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Parmer County, Texas

Parmer County, Texas
Courthouse of Parmer County
Map of Texas highlighting Parmer County
Location in the state of Texas
Map of the United States highlighting Texas
Texas's location in the U.S.
Founded 1907
Named for Martin Parmer
Seat Farwell
Largest city Friona
 • Total 885 sq mi (2,292 km2)
 • Land 881 sq mi (2,282 km2)
 • Water 4.4 sq mi (11 km2), 0.5%
 • (2010) 10,269
 • Density 12/sq mi (5/km²)
Congressional district 19th
Time zone Central: UTC-6/-5
Website .us.tx.parmer.cowww

Parmer County is a

  • Parmer County government’s website
  • Parmer County from the Handbook of Texas Online
  • Parmer County Profile from the Texas Association of Counties

External links

  1. ^ a b "State & County QuickFacts". United States Census Bureau. Retrieved December 22, 2013. 
  2. ^ "Find a County". National Association of Counties. Retrieved 2011-06-07. 
  3. ^ "Texas: Individual County Chronologies". Texas Atlas of Historical County Boundaries.  
  4. ^
  5. ^ "2010 Census Gazetteer Files". United States Census Bureau. August 22, 2012. Retrieved May 6, 2015. 
  6. ^ "Annual Estimates of the Resident Population for Incorporated Places: April 1, 2010 to July 1, 2014". Retrieved June 4, 2015. 
  7. ^ "U.S. Decennial Census". United States Census Bureau. Retrieved May 6, 2015. 
  8. ^ "Texas Almanac: Population History of Counties from 1850–2010" (PDF). Texas Almanac. Retrieved May 6, 2015. 
  9. ^ "American FactFinder".  


See also


Unincorporated communities



The median income for a household in the county was $30,813, and for a family was $34,149. Males had a median income of $26,966 versus $19,650 for females. The per capita income for the county was $14,184. About 14.2% of families and 17.0% of the population were below the poverty line, including 20.9% of those under age 18 and 14.2% of those age 65 or over.

In the county, the population was distributed as 32.9% under the age of 18, 8.5% from 18 to 24, 26.2% from 25 to 44, 19.6% from 45 to 64, and 12.7% who were 65 years of age or older. The median age was 32 years. For every 100 females, there were 97.90 males. For every 100 females age 18 and over, there were 93.90 males.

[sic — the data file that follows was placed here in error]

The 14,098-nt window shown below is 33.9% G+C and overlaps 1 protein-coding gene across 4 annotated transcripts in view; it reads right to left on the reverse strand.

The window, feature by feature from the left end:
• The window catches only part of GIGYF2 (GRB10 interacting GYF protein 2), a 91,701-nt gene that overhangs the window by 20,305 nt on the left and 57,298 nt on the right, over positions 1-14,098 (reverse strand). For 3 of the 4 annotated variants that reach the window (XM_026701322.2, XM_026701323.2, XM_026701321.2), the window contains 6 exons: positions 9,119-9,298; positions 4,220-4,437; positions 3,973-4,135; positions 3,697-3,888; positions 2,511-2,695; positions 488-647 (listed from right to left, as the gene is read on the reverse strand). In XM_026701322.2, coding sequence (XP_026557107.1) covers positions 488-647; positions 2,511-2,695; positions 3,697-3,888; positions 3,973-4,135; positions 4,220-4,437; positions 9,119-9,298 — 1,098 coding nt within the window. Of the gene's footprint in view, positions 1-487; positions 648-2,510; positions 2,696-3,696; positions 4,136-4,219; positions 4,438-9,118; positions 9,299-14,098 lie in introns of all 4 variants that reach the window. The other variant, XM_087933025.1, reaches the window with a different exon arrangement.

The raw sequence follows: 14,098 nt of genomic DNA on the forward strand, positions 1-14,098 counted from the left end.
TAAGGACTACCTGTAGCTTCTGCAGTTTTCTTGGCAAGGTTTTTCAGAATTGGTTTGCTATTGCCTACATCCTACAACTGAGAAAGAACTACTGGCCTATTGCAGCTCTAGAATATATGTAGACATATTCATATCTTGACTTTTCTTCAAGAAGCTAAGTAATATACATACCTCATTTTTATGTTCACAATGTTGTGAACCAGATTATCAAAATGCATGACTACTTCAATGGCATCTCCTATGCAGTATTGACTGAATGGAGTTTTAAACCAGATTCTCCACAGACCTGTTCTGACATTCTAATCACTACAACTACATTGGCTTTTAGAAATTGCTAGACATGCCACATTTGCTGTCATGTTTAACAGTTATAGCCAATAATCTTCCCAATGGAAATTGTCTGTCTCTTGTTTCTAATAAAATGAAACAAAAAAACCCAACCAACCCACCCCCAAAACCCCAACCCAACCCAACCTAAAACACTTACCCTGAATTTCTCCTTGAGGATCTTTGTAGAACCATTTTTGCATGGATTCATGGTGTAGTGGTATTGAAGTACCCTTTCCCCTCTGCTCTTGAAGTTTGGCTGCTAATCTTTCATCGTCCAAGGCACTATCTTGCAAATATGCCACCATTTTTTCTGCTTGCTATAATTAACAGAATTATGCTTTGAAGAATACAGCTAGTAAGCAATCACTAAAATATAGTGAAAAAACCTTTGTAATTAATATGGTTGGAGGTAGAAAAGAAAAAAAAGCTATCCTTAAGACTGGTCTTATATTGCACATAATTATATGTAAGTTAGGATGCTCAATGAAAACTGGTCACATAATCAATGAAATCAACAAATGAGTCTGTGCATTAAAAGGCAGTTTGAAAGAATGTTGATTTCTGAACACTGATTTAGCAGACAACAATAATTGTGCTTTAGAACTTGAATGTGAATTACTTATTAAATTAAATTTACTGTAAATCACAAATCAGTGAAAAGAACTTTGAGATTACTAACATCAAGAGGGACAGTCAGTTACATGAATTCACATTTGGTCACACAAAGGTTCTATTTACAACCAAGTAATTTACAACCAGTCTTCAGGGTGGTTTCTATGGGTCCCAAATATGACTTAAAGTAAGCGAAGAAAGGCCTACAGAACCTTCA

Of the 3,322 households, 42.9% had children under the age of 18 living with them, 67.0% were married couples living together, 8.3% had a female householder with no husband present, and 21.3% were not families. About 19.3% of all households were made up of individuals, and 10.5% had someone living alone who was 65 years of age or older. The average household size was 2.97 and the average family size was 3.43.

As of the census[9] of 2000, 10,016 people, 3,322 households, and 2,614 families resided in the county. The population density was 11 people per square mile (4/km²). The 3,732 housing units averaged four per square mile (2/km²). The racial makeup of the county was 66.01% White, 1.01% Black or African American, 0.76% Native American, 0.32% Asian, 0.04% Pacific Islander, 29.51% from other races, and 2.35% from two or more races. 49.19% of the population were Hispanic or Latino] of any race.


Adjacent counties

Major highways

According to the U.S. Census Bureau, the county has a total area of 885 square miles (2,290 km2), of which 881 square miles (2,280 km2) is land and 4.4 square miles (11 km2) (0.5%) is water.[5]



  • Geography 1
    • Major highways 1.1
    • Adjacent counties 1.2
  • Demographics 2
  • Communities 3
    • Cities 3.1
    • Unincorporated communities 3.2
  • Gallery 4
  • See also 5
  • References 6
  • External links 7

, counties in the state of Texas. dry, or entirely prohibition [4] and early judge. Parmer County is one of 10Texas Declaration of Independence, a signer of the Martin Parmer It is named in honor of [3]

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